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JayceeB

Sony A7C + 28-60 kit lens + WWL vs Olympus OM-D E-M1 II + 14-42 + WWL

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I moved from a Sony RX100 IV to an Olympus OM-D E-M1 II several years ago.  I found the move to be a medium jump in quality, a significant jump in auto-focus performance, but also a significant jump in cost and size

My gear has grown over time to consist of 3 domes and 3 flat ports to accommodate.

  • Oly 12-40 PRO
  • Pan 7-14
  • Pan 8mm
  • Oly 30mm macro
  • Oly 60mm macro
  • Oly 14-42 IIR

My photography consists of:

  • 10% big animals close range (close dolphins, oceanic white tips, turtles)
  • 30% big animals from 10’ to 40’ away (dolphins, sharks, pilot whales)
  • 40% fish portraits
  • 20% macro

80% of my dives these days are shore dives, so lugging big gear around is a chore.

My go-to kit is the Oly 12-40 PRO, which works great for big animals (which are not too close) and fish portraits, but less than adequate for macro, or close in big animals.  If I don’t know what I’m going to get into on a dive, I bring this lens.  Auto focus is excellent.  A great lens, but requires a large dome, which is very floaty.  I had to secure a 1lb weight to the underside of the dome just to keep the nose down.

The Panasonic 7-14 is nice quality, but I’m often disappointed with lack of range.  I only bring this lens if I’m absolutely sure the subjects will be very close (turtles).

I don’t seem to use the Panasonic 8mm fisheye.  

I rarely use the Oly 30mm macro since purchasing the Oly 12-40 PRO.

The Oly 60mm is a joy for macro, but you are 100% dedicated to macro for the entire dive.

I would like to improve my low light image quality, reduce the need for a large dome port and reduce the amount of gear I need.

Since I already owned the 14-42 kit lens, I thought I would try it in the flat port + Nauticam WWL.

For close focus and fish portraits, the combination works great and would replace my 12-40 PRO, 7-14, 8mm fisheye and 30mm macro.  Unfortunately, I was disappointed when zoomed in all the way for big animals in lower light conditions where the animal’s background is dark blue water.  Focus is slow, and hunts.  A big percentage of the photos I’ve taken are out of focus, or even when in focus, they’re soft.  Definitely not a replacement for my 12-40 PRO when zoomed all the way in.  I assume that's a product of the quality of the 14-42 kit lens, and not the WWL

The Sony A7C + 28-60 kit lens + WWL is the same size as my Olympus OM-D E-M1 II  + 14-42 + WWL.

My questions to the community are:

1. Will the Sony A7C (or A7 III) + 28-60 kit lens + WWL give better low light auto-focus and picture quality than the E-M1 II +14-42 + WWL when zoomed all the way in?

2. Will the Sony A7C (or A7 III) + 28-60 kit lens + WWL give comparable auto-focus and picture sharpness to the E-M1 II + 12-40 PRO in a Dome when zoomed all the way in low light conditions?

3.  Would I see a significant jump in overall quality and auto-focus moving from the Olympus OM-D E-M1 II (with multiple lenses, domes and ports )to the Sony A7C with a single lens, one port and WWL + CMC?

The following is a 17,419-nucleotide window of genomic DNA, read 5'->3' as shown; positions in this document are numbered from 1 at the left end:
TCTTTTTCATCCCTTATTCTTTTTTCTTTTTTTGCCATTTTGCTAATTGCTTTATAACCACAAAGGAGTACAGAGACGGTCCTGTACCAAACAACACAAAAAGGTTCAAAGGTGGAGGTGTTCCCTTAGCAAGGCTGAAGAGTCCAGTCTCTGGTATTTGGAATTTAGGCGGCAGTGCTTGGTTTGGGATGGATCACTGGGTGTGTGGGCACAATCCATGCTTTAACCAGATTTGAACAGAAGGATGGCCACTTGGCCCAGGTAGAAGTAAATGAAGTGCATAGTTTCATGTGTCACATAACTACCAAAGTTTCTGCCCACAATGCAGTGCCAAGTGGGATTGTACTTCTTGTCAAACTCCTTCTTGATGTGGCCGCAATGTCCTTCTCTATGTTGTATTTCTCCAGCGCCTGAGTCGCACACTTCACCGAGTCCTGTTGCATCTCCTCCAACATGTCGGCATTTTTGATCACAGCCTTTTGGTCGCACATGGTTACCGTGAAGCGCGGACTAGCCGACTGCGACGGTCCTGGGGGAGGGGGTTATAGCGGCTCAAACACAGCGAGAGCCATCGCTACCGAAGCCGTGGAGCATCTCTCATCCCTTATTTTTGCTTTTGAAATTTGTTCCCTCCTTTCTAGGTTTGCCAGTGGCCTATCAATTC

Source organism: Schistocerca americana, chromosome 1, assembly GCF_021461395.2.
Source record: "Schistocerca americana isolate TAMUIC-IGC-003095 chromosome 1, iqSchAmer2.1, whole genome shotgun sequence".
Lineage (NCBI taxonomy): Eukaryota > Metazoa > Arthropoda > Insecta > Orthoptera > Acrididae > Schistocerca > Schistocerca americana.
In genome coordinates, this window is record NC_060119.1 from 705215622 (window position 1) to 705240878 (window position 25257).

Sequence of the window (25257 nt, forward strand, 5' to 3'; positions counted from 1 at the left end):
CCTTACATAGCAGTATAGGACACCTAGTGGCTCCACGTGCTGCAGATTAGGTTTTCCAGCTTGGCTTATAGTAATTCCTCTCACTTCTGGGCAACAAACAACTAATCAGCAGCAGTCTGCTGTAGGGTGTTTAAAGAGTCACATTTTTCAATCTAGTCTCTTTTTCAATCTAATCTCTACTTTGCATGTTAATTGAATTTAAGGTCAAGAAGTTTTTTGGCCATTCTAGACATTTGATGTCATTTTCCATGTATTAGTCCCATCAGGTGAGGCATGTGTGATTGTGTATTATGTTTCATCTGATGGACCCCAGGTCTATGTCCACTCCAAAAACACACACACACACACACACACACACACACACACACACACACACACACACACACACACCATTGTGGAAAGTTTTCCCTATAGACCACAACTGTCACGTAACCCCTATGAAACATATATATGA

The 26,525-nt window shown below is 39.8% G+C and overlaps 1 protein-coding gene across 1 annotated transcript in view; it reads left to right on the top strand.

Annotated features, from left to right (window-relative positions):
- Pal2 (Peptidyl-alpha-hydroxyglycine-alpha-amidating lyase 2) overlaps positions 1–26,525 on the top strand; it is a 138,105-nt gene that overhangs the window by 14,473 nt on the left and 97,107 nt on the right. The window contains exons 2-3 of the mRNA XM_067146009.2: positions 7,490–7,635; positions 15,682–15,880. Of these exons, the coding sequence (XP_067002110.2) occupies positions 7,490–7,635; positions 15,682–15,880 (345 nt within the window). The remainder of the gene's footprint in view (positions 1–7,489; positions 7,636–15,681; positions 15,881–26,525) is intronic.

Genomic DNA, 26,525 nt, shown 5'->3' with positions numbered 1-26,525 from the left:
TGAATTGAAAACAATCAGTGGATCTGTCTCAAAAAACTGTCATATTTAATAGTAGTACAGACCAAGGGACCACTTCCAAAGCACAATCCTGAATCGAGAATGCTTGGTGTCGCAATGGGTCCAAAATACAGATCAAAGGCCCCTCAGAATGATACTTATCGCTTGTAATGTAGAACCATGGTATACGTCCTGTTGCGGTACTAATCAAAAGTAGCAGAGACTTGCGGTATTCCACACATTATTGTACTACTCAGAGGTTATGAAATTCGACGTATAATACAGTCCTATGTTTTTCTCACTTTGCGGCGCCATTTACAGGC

Thanks for any guidance or experience anyone can lend.  I’m trying to avoid buyers remorse :)

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How low is the light in the situation you are talking about?  I doubt it can be compared using the low limit of sensitivity for each of the cameras.  for example the EM-1 MkII is rated at -6EV which is 60 sec at f1.0 ISO100.  But it can only achieve that in ideal conditions - a faster lens helps, more contrast helps etc.   

The EM-1 MkII is very good indeed at low light AF, having used the 12-40 without a focus light at dusk shooting Mandarin fish, it worked very well.  I would think it's down to the characteristics of the lens itself and contrast in the scene.  

I would suggest the following - try out your 14-42 on land in similar lighting to see how it does on a low contrast target.  See if you can try out the Sony in a camera store in similar lighting on a low contrast target. 

The problem is the issue is very subjective and everyone has different tolerances to poor AF performance.

Picture quality is another matter - DXO says the two cameras are about 1.5 - 2 stops apart in noise performance, certainly at similar ISO the Sony will look better but with both at base ISO in many applications it would be hard to tell them apart. 

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Hi Chris,

I typically shoot in the mornings in clear water, so not nearly night conditions, but there can be issues with early morning contrast between animals and the dark blue horizontal backdrop.

Here are two photos I took this weekend one day apart at the same dive site fully zoomed in at f6.3 and 1/160.  I lightly white balanced these in LR, otherwise they’re pure in all their rough glory.

Day 1:  The group of 7 dolphins were taken with the 14-42 at 42mm with the WWL at 8:30AM f6.3 1/160th ISO 640 (auto-iso)

P2270055.jpg.62ceecb26379b3ead2d02950b8d4ae06.jpg

Day 2:  The tiger was taken with the 12-40 PRO zoomed to 40mm at noon, so more light.  f6.3 1/160th ISO 160 (auto-iso)P2280200.jpg.1aaed30b7a21b3caf63165fc75528d3b.jpg